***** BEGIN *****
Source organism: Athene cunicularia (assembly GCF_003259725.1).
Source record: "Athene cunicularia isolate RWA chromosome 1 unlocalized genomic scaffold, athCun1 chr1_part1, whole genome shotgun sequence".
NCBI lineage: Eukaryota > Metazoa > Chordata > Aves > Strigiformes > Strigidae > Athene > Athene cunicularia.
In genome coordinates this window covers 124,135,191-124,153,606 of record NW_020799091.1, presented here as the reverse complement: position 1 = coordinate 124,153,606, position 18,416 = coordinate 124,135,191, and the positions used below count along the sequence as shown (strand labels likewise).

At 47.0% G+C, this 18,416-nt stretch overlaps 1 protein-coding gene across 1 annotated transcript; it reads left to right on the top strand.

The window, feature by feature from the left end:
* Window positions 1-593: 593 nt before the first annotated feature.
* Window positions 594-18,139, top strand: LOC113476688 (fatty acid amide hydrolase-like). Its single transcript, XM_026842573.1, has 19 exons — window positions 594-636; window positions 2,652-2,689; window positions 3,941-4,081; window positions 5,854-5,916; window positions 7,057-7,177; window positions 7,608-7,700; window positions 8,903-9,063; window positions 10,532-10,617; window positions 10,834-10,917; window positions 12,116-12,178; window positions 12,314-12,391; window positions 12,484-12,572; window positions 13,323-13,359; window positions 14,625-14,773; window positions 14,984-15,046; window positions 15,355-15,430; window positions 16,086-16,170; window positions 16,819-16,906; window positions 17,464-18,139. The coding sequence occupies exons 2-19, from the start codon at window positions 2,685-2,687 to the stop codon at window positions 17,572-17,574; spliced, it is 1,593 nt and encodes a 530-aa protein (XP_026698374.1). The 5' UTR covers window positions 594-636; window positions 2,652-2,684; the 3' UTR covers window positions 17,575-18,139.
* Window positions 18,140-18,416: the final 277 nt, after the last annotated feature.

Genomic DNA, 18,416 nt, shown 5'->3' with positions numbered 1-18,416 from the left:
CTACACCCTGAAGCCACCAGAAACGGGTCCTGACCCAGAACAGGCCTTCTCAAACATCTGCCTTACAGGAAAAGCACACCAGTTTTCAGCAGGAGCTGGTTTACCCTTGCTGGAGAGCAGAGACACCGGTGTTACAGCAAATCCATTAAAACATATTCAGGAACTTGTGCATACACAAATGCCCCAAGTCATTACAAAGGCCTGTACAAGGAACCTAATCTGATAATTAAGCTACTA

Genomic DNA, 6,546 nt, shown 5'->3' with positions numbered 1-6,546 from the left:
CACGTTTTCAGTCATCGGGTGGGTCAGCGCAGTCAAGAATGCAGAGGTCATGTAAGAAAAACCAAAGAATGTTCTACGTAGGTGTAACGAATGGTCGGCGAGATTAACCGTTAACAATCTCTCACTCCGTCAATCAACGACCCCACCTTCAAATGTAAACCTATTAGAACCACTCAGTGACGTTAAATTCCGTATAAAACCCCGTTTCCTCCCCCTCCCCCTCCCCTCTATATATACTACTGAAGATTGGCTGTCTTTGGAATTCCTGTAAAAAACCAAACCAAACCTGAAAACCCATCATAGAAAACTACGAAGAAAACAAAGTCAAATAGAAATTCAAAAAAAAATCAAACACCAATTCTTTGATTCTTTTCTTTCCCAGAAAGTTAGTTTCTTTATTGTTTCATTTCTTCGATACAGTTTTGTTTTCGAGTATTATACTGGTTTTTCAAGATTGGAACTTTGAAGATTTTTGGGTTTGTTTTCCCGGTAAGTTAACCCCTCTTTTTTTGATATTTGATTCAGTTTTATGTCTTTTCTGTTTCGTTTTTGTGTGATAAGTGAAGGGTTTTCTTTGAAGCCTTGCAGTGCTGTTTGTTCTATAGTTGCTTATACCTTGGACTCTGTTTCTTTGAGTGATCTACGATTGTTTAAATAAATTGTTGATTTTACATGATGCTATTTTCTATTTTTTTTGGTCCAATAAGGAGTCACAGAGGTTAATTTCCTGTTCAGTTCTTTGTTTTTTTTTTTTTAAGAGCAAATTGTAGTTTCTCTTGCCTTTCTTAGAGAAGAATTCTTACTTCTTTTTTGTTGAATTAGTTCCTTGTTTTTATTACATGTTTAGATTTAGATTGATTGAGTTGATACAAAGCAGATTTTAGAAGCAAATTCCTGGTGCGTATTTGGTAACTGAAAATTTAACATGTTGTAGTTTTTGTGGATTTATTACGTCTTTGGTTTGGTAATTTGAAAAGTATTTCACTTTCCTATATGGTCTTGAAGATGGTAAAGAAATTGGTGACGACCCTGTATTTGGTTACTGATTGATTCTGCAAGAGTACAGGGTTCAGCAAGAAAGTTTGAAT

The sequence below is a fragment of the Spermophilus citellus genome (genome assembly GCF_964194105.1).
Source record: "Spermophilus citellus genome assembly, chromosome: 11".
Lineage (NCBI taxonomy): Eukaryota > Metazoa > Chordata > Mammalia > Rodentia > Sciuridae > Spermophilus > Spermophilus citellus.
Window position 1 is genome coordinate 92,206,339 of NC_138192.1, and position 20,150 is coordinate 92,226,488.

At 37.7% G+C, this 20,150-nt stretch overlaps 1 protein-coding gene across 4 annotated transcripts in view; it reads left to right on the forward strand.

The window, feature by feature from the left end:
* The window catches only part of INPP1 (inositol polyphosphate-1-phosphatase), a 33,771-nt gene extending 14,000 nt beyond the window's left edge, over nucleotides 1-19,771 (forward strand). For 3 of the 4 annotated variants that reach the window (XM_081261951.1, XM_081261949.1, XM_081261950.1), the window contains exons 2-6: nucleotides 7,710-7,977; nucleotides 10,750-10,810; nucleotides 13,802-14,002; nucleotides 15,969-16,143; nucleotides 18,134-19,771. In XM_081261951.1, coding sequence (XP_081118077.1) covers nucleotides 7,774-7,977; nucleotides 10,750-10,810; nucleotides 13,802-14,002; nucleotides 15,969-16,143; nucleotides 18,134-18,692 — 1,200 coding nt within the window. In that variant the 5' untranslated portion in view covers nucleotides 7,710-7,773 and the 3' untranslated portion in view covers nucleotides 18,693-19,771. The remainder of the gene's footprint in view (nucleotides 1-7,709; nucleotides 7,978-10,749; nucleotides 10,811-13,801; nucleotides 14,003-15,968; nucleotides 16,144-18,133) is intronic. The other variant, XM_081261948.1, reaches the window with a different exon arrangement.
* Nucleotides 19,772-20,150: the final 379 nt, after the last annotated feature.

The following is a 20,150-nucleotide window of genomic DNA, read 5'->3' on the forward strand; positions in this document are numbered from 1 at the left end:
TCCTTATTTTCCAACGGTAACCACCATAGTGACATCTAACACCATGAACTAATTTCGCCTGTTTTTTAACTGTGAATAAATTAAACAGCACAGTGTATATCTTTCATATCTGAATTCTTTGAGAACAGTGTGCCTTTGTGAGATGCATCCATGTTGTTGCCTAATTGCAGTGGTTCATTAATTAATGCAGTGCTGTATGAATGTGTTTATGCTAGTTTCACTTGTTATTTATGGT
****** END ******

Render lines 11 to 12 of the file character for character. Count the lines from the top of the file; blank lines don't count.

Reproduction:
CTACACCCTGAAGCCACCAGAAACGGGTCCTGACCCAGAACAGGCCTTCTCAAACATCTGCCTTACAGGAAAAGCACACCAGTTTTCAGCAGGAGCTGGTTTACCCTTGCTGGAGAGCAGAGACACCGGTGTTACAGCAAATCCATTAAAACATATTCAGGAACTTGTGCATACACAAATGCCCCAAGTCATTACAAAGGCCTGTACAAGGAACCTAATCTGATAATTAAGCTACTA

Genomic DNA, 6,546 nt, shown 5'->3' with positions numbered 1-6,546 from the left: